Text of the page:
The Effective EA: Easing the Way with Difficult People
tl;dr: Dealing with difficult people is a fact of life in virtually any job, but it can be a major challenge for executive assistants.
Some people are just naturally easier to work with than others. Even co-workers who are usually congenial can lose their charm if they’re having a bad day. (True for all of us, isn’t it?)
Dealing with difficult people is a fact of life in virtually any job, but it can be a major challenge for executive assistants. You have to deal with everyone.
As EA, you work for your boss – likely the CEO, or maybe multiple C-suiters.
You also represent your boss(es) to others, serving as a buffer or stand-in for them with both internal and external players. You have to treat everyone with respect even if they’re a pain in the workplace.
But you’re an important person, too.
Psychology Today says, “Believe it or not, you can stay calm, defuse conflict, and keep your dignity.” They should know, since dealing with difficult people is all about psychology.
Mastering the art of dealing with difficult people isn’t easy, but there are a lot of things you can do to ease the situation. With time and consistent response, you can even transform them. Well, some of them.
Different styles of “difficult”
Co-workers can show their difficult side in a number of ways.
They’re pushy. They criticize. They resist your requests for help, even though they expect you to help them. They disrespect your time and schedule and workload. They don’t want to listen to your point of view. They’re just plain ornery and rude.
You’ve met all these people, haven’t you? Some of them are repeat offenders, especially if they’ve learned over time that their bad behavior helps them get what they want.
We want you to get what you want and need so you can be the exceptional EA your boss expects and we know you are.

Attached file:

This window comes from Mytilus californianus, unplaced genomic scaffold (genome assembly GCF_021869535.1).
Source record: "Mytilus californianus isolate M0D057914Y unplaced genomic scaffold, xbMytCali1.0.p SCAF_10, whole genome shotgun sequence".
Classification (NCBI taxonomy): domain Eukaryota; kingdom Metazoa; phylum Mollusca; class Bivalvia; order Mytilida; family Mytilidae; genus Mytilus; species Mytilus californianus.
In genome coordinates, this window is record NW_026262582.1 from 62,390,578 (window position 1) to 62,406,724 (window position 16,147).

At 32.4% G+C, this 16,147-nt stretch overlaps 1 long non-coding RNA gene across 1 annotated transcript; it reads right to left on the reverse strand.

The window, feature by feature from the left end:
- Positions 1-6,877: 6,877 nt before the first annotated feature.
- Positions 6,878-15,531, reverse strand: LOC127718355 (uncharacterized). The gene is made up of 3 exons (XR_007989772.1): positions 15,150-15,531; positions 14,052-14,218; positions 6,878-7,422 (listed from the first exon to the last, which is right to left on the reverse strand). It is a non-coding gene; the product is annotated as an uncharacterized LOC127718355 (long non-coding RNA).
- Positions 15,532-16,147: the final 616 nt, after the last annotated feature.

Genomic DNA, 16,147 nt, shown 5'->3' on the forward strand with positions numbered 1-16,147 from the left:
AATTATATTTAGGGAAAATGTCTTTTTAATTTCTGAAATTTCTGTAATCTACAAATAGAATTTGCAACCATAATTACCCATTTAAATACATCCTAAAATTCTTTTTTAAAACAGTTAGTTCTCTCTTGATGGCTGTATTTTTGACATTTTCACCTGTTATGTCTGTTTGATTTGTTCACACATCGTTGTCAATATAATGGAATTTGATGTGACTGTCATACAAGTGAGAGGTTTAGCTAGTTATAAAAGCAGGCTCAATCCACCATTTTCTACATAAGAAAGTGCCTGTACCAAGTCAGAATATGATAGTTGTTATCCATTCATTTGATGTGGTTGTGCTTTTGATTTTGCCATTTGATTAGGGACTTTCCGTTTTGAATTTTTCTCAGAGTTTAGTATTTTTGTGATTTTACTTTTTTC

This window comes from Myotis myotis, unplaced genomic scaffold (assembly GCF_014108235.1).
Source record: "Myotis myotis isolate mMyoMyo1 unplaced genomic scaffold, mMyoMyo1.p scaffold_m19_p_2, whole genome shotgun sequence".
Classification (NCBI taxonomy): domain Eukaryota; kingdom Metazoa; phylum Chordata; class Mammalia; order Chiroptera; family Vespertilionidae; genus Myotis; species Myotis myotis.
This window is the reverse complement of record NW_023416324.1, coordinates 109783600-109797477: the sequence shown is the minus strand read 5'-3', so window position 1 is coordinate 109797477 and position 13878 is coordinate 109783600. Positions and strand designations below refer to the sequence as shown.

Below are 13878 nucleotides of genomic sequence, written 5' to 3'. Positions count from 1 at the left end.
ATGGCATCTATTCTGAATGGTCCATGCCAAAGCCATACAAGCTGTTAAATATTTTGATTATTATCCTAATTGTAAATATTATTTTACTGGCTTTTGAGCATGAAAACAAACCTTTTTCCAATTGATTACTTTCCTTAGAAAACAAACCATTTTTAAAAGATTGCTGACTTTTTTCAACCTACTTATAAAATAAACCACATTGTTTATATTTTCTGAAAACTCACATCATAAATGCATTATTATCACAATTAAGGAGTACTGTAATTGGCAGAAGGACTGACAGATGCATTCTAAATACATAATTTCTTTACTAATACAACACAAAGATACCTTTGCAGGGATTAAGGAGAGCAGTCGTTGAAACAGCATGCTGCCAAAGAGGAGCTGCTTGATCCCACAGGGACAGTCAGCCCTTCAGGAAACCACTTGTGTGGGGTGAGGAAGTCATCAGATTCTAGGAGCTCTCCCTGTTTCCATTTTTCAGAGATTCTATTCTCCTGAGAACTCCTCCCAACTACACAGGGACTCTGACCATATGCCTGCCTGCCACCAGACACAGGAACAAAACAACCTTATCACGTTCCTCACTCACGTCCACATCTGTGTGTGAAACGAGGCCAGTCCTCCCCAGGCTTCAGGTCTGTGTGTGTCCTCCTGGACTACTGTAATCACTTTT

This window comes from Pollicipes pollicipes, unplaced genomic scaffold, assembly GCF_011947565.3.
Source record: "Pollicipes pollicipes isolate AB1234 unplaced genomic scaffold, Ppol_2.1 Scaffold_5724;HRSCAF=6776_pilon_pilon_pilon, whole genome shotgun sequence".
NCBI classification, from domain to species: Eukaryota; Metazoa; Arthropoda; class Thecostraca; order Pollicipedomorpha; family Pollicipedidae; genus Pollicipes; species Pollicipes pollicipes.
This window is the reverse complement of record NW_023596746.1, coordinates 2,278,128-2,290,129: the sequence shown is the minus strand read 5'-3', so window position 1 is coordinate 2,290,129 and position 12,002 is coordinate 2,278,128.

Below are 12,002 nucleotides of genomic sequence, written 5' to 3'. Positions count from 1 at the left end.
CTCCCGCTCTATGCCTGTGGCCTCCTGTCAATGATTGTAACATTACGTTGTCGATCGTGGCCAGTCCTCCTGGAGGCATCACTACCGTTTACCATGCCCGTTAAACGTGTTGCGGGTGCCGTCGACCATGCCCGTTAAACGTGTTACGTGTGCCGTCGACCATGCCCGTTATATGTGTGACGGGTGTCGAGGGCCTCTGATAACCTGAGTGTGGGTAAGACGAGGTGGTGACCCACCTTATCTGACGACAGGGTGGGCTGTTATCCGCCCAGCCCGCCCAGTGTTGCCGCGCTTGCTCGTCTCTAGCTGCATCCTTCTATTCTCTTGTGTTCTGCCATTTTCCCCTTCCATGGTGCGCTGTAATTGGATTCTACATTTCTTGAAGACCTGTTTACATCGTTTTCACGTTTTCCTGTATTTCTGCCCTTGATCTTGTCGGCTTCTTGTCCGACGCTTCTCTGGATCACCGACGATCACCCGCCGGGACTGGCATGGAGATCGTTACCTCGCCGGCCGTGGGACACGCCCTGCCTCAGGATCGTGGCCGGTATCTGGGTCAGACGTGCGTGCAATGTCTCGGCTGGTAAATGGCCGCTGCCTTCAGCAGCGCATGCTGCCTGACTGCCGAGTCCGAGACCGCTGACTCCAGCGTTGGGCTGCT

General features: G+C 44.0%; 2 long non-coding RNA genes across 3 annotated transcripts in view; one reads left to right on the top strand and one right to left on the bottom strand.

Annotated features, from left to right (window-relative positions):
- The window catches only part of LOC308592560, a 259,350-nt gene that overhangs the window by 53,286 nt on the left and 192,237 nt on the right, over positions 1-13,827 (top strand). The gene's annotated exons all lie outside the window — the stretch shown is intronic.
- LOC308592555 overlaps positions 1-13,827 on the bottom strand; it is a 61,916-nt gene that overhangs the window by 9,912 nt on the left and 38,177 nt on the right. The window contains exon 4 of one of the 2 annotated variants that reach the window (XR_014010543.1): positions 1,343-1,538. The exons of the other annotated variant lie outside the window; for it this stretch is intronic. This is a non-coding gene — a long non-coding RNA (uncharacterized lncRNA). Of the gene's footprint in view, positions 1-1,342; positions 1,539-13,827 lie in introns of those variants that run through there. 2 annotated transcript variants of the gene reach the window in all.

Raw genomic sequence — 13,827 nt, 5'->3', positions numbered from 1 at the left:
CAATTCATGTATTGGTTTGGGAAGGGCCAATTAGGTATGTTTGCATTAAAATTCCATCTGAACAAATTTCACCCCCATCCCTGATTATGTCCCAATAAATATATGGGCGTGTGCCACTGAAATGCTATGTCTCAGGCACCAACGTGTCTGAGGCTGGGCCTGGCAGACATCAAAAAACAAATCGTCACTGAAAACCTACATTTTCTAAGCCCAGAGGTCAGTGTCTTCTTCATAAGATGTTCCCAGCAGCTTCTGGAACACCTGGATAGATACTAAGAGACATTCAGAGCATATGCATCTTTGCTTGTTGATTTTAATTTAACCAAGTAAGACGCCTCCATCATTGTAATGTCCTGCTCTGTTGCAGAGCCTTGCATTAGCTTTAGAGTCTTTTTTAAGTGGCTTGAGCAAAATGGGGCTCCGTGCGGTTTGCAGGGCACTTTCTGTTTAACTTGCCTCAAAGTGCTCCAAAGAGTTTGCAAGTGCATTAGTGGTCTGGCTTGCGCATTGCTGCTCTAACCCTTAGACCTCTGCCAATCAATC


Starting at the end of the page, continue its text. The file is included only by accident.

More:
How you address the situation depends at least to some extent on the specific circumstances, as well as the person.
So you have to think strategically. Having a good repertoire of response options in your back pocket will enable you to make the best of things.
What do you want to achieve?
Do you need something – to make a point, or get some help with a last minute project – from someone who is being recalcitrant? Maybe you just want someone who is interrupting you to go away.
What’s their problem?
Or, put in a nicer way, what do they want to achieve (or avoid)?
Reflecting someone’s negative demeanor or language, or instantly pushing back with irritation will only make things worse. So do not respond in kind, try to put yourself in their position instead.
Taking the high road underscores your presence as a professional colleague who deserves respect and respects others. Deep breathing will help you feel and act calm.
The single most effective way to defuse anger, and make a new friend for that matter, is to listen.
Ask questions, if need be, to understand why they are unhappy or why they need your assistance. Use your active listening skills and “listening” body language, such as tilting your head slightly and nodding. Make eye contact, and watch your facial expressions.
If you cannot resolve their problem for whatever reason, you can at least sympathize. Listen for ways you might help them get what they need.
Look for common ground
If someone is habitually critical or rude to you, ask if you can have a talk, perhaps over coffee.
Ask why they have negative feelings toward you, letting them know your goal is an improved relationship. They may not even realize how they come across, or they may be reacting to factors that have nothing to do with you or even the workplace.
Sometimes people aren’t overly abrasive, they just seem cold. See if you can warm up the working relationship by finding something personal you have in common. A favorite sport or team. Dogs. You both have kids in third grade. You both love to travel!
You could make a new friend, but at the very least your working situation will improve because people are naturally more accepting and willing to help people they know and like.
Familiarity breeds appreciation, not contempt.
Ease the pain for everyone
EAs who are responsible for corporate travel can run into all sorts of difficulties when travelers and internal stakeholders run up against cumbersome policies and procedures.
You can erase a significant portion of travel-related difficulty simply by recommending that your company invest in top-rated corporate travel management technology.
Learn to say no.
You are a vital cog in the corporate wheel, and your time is valuable.
Just because you are the executive assistant doesn’t mean you are everyone’s assistant. Learning these techniques to deal with difficult people can benefit you at work but also in off-time dealings with family members, friends and anyone else.
Above all, keep in mind this advice from the American Management Association. “Your #1 responsibility is to keep yourself happy. Not everyone at work will like you, especially if you are a young, ambitious employee willing to do dirty work that other employees are not. It’s nice to be liked, but it’s better to be respected.”